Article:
As a well-rounded athlete who had coaches for role models, Matt Kite is now a respected coach himself. In fact, Matt is the Director of Education at D1 Sports Training, where he not only inspires and empowers athletes and general fitness clients, but also coaches other coaches.
With his striking certifications as a USA Weightlifting Level 1 Sports Performance Coach and a Strength and Conditioning Specialist, Matt manages and helps develop D1’s training programs, continuing education resources, and coaching certification process. Matt also writes for Stack.com.
Want to learn more about Matt Kite and D1? Read what Coach Matt has to say below!
Matt, Let’s Get Started With Your . . .
Location: D1 Training, 27 Locations
Years of Training Experience: 8
One Word to Best Describe Your Personality: Resourceful
How did you get into coaching clients and coaching coaches?
I grew up playing sports year round from the time I was five years old all the way up to college. In my hometown and era, there was no early sports specialization. If you played sports and were any good at them, you played it all, mostly because the coaches of all the sports were about the same — my teammates too. My teammates in football were just about the same as in baseball, basketball, track and field, and powerlifting.
I loved everything it meant to be an athlete: active, competitive, capable, confident, goal-driven, determined, disciplined, and adaptable . . . just to name a few.
Being a part of a team and appreciating the teamwork everyone had to contribute to be successful also appealed to me. So did the sense of belonging to something bigger than yourself. From the athletes, coaches, and trainers all the way to the parents, water boys, and community — what you did not only affected you; it impacted everyone involved. But, you also knew you had the support of everyone.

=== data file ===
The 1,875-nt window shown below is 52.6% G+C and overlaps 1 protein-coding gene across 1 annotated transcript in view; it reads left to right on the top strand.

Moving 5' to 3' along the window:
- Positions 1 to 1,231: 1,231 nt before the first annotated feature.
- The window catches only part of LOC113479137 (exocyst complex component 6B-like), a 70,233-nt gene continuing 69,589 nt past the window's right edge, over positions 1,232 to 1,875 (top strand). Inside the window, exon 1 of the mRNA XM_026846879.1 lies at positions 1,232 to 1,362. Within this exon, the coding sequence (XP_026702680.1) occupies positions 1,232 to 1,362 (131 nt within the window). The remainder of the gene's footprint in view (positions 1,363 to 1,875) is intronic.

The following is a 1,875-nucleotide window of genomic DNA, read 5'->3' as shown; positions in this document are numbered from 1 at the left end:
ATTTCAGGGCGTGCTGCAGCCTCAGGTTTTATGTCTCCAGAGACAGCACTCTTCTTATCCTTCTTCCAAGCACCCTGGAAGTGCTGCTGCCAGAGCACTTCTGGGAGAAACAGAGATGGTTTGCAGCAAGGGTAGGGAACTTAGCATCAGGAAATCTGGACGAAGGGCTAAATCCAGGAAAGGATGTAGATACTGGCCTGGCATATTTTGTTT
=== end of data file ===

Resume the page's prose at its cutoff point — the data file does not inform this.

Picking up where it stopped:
My reasons for entering the coaching field come directly from the impact my coaches growing up had on me and my teammates.
My coaches were natural leaders helping shape us not only as athletes, but also as young men. They taught more lessons than just how to perfect a squat or throw a good block. These coaches, whether they knew it or not, were creating a lifelong impact on us. Why wouldn’t you want to grow up to be that?
Tell me about your role at D1.
My current role at D1 is the Director of Education. My job is to ensure D1 Coaches are supported and equipped with the training and education needed to drive the best results from our athletes. I also manage the D1 Training Panel that is responsible for developing and adapting the training programs.
What services and resources does D1 offer?
D1 brings the collegiate athlete training experience to the public. The training principles in our programs are based on the athletic development that builds the best athletes in the world. We know there are no shortcuts to fitness or performance — just hard work, smart training, and consistency.
D1 serves youth and adult populations in a team training environment. D1 also offers one-on-one personal training and sport-skills training.
What’s it like training pro athletes? What’s the most challenging part? The most rewarding?
The pro athletes are the easy ones! They’re already professional and are usually fairly developed and proficient in both performance and movement. If not, they’re amazing compensators making it work. Your job as a coach is just to optimize them and keep them from getting hurt! Best ability for pro athletes is availability.
Training pro athletes is simpler, and that’s what makes it fun and rewarding. You only have to focus on a few specific aspects and make improvements from there. Most pro athletes can still improve their performance, but it’s very marginal.
We often tout coaches who train pros as the pinnacle of coaching, which can be misleading.
The coaches doing the most actual coaching are those with younger, greener athletes and the general population who need to develop these skills. Younger athletes are still developing everything from foundational strength to basic movement patterns. They require much more attention and coaching, which is much more rewarding than training pros.